The owner of Clydesdale and Yorkshire banks today blamed the UK's faltering economy for a "brutal" restructuring that will axe more than 1,400 jobs.
National Australia Bank's two UK brands will cut about 17 per cent of their workforce by 2015, as they mainly pull out of the south of England and concentrate on their heartlands in Scotland and the north of England.
The banks, which have 337 branches, will close 29 of their 73 Financial Solution Centres, which offer services to businesses and better-off individual investors, while nine will be merged with local retail branches, following a strategic review. In addition, six back office locations will be shut.
The decision was blamed on a deterioration in the UK economy, which recently slipped back into recession, with commercial property markets particularly badly hit.
The announcement comes as the banks racked up a £25 million loss in the six months to the end of March, compared with a £77 million profit in the previous year, reflecting a higher charge on bad debts and higher funding costs.
The results reveal a £141 million write-down to the value of Clydesdale and an additional £120 million set aside to cover mis-sold payment protection insurance.
But Unite national officer David Fleming said the announcement was "nothing short of brutal" for the UK workforce.
He said: "Unite finds it disgusting that the company decided to release a statement from Australia in the middle of the night so UK staff across Yorkshire and Clydesdale banks would wake up to hear that their jobs are being cut through the morning news reports.
"This is not the behaviour of a responsible or credible organisation."
The bulk of the job losses - 670 - will come from the closure of the financial services centres in the south, 300 jobs are set to go in Yorkshire, 60 in Scotland, on top of 200 that have already been announced. A further 200 will be moved to NAB.
NAB chief executive Cameron Clyne said: "In the last half year there has been a significant downgrade in the growth prospects of the UK economy, in part reflecting the drag on its recovery from heightened weakness in the eurozone.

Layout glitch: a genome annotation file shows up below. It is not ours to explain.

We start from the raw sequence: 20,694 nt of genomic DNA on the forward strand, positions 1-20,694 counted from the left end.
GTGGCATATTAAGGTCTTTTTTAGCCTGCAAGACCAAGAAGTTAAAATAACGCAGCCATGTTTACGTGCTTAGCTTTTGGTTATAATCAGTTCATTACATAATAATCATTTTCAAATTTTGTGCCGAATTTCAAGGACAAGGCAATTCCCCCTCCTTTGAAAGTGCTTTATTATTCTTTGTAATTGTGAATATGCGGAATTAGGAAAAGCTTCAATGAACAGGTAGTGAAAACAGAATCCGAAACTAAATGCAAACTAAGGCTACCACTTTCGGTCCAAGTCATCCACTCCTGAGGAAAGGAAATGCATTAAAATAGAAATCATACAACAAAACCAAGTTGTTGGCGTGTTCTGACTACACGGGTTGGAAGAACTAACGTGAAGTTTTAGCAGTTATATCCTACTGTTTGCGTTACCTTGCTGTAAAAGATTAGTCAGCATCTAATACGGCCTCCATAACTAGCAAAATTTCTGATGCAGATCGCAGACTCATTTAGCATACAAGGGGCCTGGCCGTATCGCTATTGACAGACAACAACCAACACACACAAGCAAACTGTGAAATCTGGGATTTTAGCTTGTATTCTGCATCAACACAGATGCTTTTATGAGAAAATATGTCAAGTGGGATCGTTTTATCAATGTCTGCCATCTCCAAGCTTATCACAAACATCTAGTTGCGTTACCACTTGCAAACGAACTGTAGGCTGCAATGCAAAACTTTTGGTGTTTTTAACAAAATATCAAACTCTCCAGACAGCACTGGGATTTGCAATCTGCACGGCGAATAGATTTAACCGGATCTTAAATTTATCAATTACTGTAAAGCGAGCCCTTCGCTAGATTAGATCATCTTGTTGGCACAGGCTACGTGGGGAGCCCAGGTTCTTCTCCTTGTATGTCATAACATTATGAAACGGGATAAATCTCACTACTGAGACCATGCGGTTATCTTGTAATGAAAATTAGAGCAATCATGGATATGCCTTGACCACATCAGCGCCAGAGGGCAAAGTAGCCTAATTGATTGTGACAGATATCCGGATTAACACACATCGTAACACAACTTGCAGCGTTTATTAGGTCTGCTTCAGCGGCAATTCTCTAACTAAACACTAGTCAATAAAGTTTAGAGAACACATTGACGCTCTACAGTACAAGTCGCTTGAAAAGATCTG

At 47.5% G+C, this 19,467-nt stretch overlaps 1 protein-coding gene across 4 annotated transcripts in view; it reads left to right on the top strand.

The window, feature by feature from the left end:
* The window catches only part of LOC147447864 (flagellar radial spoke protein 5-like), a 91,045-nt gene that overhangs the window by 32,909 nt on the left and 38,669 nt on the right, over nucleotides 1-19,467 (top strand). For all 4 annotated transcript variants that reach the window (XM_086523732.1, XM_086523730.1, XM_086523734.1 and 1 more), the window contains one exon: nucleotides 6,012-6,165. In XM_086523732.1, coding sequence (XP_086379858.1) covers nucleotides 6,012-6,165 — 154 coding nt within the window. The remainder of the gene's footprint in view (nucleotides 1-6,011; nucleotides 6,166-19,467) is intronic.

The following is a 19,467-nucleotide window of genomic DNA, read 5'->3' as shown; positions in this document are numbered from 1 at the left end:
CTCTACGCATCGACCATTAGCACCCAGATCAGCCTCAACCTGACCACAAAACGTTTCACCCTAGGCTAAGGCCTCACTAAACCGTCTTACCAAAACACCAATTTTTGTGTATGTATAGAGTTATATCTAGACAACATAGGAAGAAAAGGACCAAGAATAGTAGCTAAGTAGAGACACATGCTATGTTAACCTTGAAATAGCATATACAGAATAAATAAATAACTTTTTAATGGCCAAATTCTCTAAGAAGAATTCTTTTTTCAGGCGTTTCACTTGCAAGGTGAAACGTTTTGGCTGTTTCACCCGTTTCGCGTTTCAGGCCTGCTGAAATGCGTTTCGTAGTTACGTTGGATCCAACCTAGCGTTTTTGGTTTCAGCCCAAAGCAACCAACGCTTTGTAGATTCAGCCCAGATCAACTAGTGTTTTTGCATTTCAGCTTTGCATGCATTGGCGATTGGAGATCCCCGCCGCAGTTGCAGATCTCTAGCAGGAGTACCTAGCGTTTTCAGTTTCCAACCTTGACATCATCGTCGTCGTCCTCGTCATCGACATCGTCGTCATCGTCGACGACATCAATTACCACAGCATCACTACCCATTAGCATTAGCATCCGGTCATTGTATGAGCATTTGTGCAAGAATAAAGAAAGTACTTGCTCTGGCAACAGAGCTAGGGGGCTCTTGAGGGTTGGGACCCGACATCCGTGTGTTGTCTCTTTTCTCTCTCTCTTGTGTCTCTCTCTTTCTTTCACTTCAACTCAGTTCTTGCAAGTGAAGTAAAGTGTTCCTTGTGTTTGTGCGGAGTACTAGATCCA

"In addition, the commercial property market, which had previously seen signs of recovery, has recently experienced a "double dip" as the recovery stalls and other banks accelerate the reduction in their commercial real estate exposures.
"This has contributed to the current downturn in the UK being longer and slower to recover than experienced in the 1930s following the Great Depression, and has led us to take these actions at this time."
He added that the UK retail operations had delivered reasonable returns and grew mortgage lending and deposits despite challenging conditions. But the losses were driven by charges for doubtful debts in its commercial property market.
The restructuring will cost £195 million but will deliver cost savings of £74 million by 2015.
Of the six back office locations to be closed, four have already been announced - in London, Leeds and two in Glasgow.
NAB bought Clydesdale Bank in 1987, followed by Yorkshire Bank in 1990. NAB has been the subject of deal speculation over the last year after it was unsuccessful in the auction of 318 branches put up for sale by Royal Bank of Scotland, a deal later secured by Spanish giant Santander.
The job losses are the latest in the spate of redundancies to have hit the financial sector as it battles against the weak economy and increasing regulation. Last week, HSBC announced 2,200 job cuts in the UK.
Taxpayer-backed Lloyds Banking Group has said it will cut 1,300 jobs and transfer 300 roles to India, while Royal Bank of Scotland is axing 464 posts.
Union Unite has said that since the start of the financial crisis, Lloyds had cut 28,600 workers and RBS around 26,000.
Scottish Finance Secretary John Swinney said: "The Scottish Government welcomes Clydesdale Bank's continued commitment to Scotland, its commitment to make no branch closures and its decision to boost lending to small businesses.
"This Government recognises the importance of a successful banking sector to Scotland's economy and we continue to work with the banks to ensure the sector as a whole is both competitive and sustainable.
"This will be a difficult time for those affected by job losses and we will do everything we can to provide support and help those affected through the finance sector jobs taskforce and our Partnership Action for Continuing Employment.
"We will continue to work with Clydesdale Bank as it seeks to strengthen its position in Scotland and to ensure any job losses are minimised."
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